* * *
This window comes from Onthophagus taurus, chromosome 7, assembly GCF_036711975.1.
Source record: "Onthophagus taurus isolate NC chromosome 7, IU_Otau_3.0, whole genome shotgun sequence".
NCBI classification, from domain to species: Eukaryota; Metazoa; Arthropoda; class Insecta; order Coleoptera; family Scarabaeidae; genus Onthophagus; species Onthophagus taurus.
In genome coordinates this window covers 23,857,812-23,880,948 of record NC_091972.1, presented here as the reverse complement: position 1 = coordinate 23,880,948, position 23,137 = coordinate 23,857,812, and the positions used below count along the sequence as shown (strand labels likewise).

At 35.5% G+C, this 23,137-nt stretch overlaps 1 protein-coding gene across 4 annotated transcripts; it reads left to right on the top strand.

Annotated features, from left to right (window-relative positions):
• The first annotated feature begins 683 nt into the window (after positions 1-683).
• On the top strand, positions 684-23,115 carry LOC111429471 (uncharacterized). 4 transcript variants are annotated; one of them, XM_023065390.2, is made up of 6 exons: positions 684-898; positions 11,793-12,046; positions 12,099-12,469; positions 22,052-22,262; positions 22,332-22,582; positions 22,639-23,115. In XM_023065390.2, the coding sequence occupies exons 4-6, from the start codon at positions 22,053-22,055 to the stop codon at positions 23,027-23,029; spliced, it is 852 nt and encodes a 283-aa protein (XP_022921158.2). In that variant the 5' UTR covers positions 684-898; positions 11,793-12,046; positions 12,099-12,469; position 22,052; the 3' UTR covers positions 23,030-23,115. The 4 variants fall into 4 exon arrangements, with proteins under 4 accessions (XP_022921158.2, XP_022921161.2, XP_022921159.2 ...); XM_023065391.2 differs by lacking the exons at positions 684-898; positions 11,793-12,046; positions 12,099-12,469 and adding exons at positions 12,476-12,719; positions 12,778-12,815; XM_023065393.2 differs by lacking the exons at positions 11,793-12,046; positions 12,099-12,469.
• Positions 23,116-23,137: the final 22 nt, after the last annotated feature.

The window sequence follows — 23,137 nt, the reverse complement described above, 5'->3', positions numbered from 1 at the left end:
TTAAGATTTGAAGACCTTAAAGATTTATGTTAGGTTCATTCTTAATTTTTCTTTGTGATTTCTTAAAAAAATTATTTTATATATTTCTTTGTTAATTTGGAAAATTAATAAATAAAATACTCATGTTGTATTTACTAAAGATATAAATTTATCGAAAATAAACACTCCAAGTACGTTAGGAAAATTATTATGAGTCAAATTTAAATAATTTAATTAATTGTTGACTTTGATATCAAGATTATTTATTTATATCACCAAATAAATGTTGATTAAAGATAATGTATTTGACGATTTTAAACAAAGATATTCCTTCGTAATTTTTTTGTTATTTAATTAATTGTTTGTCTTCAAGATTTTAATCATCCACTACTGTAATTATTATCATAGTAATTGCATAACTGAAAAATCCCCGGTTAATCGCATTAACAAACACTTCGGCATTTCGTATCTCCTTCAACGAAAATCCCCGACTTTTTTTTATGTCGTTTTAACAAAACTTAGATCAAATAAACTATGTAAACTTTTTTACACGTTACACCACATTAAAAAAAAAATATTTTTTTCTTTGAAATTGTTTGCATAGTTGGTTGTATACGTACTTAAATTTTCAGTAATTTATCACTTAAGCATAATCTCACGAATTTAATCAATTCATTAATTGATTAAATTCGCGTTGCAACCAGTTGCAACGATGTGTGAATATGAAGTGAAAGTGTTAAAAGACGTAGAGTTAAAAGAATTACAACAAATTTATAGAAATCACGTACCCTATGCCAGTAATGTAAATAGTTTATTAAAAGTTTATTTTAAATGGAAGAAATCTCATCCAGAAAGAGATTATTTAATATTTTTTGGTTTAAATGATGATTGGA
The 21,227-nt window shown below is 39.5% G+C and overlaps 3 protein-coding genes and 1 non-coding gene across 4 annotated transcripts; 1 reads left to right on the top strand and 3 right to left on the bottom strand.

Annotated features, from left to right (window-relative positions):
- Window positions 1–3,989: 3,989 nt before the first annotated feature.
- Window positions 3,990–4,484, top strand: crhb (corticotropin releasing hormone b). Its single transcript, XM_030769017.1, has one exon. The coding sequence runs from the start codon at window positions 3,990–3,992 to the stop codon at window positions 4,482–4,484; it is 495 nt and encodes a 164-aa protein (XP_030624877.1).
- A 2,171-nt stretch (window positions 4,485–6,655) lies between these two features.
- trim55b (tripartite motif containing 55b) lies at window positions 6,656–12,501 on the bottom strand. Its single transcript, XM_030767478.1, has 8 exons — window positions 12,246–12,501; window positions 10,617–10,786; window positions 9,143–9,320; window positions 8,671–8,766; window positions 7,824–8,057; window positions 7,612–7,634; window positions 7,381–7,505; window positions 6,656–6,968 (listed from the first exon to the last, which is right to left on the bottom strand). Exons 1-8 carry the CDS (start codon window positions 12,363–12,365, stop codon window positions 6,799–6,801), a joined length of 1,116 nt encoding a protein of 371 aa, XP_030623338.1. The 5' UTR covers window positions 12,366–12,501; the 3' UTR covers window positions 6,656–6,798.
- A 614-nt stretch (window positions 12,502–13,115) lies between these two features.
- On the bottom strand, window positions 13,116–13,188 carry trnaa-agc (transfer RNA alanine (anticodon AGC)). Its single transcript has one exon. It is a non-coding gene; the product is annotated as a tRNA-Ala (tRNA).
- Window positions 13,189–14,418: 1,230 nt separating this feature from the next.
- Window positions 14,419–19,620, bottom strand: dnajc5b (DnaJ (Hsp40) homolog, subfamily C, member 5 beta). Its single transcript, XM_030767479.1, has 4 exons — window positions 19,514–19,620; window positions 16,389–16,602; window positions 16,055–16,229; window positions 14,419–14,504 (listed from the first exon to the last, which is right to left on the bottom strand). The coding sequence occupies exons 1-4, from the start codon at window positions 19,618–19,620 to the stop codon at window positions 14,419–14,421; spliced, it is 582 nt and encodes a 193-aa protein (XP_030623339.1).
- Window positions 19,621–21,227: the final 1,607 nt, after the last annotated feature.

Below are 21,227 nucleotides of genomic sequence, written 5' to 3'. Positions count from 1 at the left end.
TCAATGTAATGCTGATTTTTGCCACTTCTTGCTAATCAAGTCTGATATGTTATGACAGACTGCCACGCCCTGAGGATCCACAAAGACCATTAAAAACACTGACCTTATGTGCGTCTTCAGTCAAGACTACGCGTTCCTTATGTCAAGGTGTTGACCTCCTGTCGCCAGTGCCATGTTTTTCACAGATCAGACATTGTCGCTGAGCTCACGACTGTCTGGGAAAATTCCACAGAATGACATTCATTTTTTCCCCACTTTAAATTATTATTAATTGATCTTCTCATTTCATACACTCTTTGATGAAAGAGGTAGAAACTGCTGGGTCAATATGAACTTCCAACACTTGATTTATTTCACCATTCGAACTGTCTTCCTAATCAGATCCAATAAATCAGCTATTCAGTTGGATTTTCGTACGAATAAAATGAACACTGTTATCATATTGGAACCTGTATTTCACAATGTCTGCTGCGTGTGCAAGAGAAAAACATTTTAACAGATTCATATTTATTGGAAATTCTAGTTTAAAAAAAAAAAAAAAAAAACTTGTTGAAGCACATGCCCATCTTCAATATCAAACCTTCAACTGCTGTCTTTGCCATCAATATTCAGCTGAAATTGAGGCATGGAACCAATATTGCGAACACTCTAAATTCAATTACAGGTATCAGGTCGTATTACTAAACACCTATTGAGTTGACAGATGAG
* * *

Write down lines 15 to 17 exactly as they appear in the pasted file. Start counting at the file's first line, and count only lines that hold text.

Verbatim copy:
- Window positions 3,990–4,484, top strand: crhb (corticotropin releasing hormone b). Its single transcript, XM_030769017.1, has one exon. The coding sequence runs from the start codon at window positions 3,990–3,992 to the stop codon at window positions 4,482–4,484; it is 495 nt and encodes a 164-aa protein (XP_030624877.1).
- A 2,171-nt stretch (window positions 4,485–6,655) lies between these two features.
- trim55b (tripartite motif containing 55b) lies at window positions 6,656–12,501 on the bottom strand. Its single transcript, XM_030767478.1, has 8 exons — window positions 12,246–12,501; window positions 10,617–10,786; window positions 9,143–9,320; window positions 8,671–8,766; window positions 7,824–8,057; window positions 7,612–7,634; window positions 7,381–7,505; window positions 6,656–6,968 (listed from the first exon to the last, which is right to left on the bottom strand). Exons 1-8 carry the CDS (start codon window positions 12,363–12,365, stop codon window positions 6,799–6,801), a joined length of 1,116 nt encoding a protein of 371 aa, XP_030623338.1. The 5' UTR covers window positions 12,366–12,501; the 3' UTR covers window positions 6,656–6,798.